LOG_USER    Messages generated by arbitrary processes. This is the
                   default facility identifier if none is specified.

       LOG_LOCAL0  Reserved for local use.

       LOG_LOCAL1  Reserved for local use.

       LOG_LOCAL2  Reserved for local use.

       LOG_LOCAL3  Reserved for local use.

       LOG_LOCAL4  Reserved for local use.

       LOG_LOCAL5  Reserved for local use.

       LOG_LOCAL6  Reserved for local use.

       LOG_LOCAL7  Reserved for local use.

       The openlog() function shall set process attributes that affect
       subsequent calls to syslog().  The ident argument is a string that is
       prepended to every message. The logopt argument indicates logging
       options. Values for logopt are constructed by a bitwise-inclusive OR
       of zero or more of the following:

       LOG_PID     Log the process ID with each message. This is useful for
                   identifying specific processes.

       LOG_CONS    Write messages to the system console if they cannot be
                   sent to the logging facility. The syslog() function
                   ensures that the process does not acquire the console as
                   a controlling terminal in the process of writing the

       LOG_NDELAY  Open the connection to the logging facility immediately.
                   Normally the open is delayed until the first message is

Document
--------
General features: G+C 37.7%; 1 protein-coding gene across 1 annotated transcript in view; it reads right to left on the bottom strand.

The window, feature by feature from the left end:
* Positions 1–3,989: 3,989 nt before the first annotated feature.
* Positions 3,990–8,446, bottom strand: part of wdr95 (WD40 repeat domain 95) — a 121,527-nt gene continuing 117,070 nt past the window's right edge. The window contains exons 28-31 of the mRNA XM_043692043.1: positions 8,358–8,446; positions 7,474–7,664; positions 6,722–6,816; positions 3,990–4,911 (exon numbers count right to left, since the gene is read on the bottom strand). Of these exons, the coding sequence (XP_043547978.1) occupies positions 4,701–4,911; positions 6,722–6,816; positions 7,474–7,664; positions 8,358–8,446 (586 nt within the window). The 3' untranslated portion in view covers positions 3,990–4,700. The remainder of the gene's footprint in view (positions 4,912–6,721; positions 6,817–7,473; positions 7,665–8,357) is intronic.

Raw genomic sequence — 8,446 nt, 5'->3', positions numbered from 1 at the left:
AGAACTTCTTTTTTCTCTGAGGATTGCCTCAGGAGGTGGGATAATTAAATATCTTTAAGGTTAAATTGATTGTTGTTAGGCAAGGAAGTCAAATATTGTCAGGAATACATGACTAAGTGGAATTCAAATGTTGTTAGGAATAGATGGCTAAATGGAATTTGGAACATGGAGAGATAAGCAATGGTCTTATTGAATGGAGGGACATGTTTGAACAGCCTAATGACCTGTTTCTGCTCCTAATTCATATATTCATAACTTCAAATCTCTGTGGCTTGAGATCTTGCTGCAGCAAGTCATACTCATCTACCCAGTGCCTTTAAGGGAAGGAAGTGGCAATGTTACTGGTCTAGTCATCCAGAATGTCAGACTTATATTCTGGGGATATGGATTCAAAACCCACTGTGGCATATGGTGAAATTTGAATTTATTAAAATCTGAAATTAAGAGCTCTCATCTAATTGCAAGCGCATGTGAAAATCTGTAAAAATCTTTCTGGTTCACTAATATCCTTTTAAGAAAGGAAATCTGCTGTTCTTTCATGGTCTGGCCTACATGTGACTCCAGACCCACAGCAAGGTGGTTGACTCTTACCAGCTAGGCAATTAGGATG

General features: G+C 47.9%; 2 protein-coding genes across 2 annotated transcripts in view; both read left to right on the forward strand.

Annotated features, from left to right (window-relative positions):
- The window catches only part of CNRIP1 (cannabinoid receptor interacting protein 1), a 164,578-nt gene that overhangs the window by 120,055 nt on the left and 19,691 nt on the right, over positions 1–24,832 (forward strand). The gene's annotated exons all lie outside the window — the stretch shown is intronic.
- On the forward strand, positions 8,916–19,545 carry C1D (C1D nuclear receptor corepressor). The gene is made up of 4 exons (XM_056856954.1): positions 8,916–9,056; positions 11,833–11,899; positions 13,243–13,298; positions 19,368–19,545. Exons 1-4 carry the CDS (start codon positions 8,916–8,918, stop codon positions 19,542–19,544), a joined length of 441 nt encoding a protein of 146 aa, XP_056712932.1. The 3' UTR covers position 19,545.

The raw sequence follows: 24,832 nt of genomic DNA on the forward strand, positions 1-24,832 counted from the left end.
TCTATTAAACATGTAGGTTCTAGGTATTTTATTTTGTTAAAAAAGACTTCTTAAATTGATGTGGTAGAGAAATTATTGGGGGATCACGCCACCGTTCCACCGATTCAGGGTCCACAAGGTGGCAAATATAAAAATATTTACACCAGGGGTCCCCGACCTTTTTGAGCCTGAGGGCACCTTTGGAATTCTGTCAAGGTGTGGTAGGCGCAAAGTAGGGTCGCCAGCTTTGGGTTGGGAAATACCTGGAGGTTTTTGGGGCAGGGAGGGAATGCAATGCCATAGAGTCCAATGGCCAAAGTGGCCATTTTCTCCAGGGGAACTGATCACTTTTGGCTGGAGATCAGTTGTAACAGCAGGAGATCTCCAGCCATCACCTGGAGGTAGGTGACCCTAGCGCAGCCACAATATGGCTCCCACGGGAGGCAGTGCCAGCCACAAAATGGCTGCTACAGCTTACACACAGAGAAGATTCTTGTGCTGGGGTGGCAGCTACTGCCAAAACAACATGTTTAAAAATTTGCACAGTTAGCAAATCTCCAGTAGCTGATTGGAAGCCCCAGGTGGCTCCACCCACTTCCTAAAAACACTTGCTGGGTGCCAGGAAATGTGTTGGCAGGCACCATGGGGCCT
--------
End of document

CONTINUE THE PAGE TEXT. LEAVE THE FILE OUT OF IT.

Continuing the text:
logged. This is useful for programs that need to manage
                   the order in which file descriptors are allocated.

       LOG_ODELAY  Delay open until syslog() is called.

       LOG_NOWAIT  Do not wait for child processes that may have been
                   created during the course of logging the message. This
                   option should be used by processes that enable
                   notification of child termination using SIGCHLD, since
                   syslog() may otherwise block waiting for a child whose
                   exit status has already been collected.

       The facility argument encodes a default facility to be assigned to
       all messages that do not have an explicit facility already encoded.
       The initial default facility is LOG_USER.

       The openlog() and syslog() functions may allocate a file descriptor.
       It is not necessary to call openlog() prior to calling syslog().

       The closelog() function shall close any open file descriptors
       allocated by previous calls to openlog() or syslog().

       The setlogmask() function shall set the log priority mask for the
       current process to maskpri and return the previous mask. If the
       maskpri argument is 0, the current log mask is not modified. Calls by
       the current process to syslog() with a priority not set in maskpri